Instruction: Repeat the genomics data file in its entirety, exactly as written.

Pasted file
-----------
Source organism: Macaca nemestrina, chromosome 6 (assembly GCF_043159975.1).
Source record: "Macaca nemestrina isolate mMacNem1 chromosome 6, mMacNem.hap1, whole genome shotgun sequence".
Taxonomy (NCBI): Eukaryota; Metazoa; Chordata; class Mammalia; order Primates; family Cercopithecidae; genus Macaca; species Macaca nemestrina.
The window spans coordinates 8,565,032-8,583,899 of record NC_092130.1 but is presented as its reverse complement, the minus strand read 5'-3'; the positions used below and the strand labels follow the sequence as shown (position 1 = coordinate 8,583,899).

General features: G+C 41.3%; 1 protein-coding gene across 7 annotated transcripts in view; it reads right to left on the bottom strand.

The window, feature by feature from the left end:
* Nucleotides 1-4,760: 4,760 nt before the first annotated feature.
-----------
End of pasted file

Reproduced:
Source organism: Macaca nemestrina, chromosome 6 (assembly GCF_043159975.1).
Source record: "Macaca nemestrina isolate mMacNem1 chromosome 6, mMacNem.hap1, whole genome shotgun sequence".
Taxonomy (NCBI): Eukaryota; Metazoa; Chordata; class Mammalia; order Primates; family Cercopithecidae; genus Macaca; species Macaca nemestrina.
The window spans coordinates 8,565,032-8,583,899 of record NC_092130.1 but is presented as its reverse complement, the minus strand read 5'-3'; the positions used below and the strand labels follow the sequence as shown (position 1 = coordinate 8,583,899).

General features: G+C 41.3%; 1 protein-coding gene across 7 annotated transcripts in view; it reads right to left on the bottom strand.

The window, feature by feature from the left end:
* Nucleotides 1-4,760: 4,760 nt before the first annotated feature.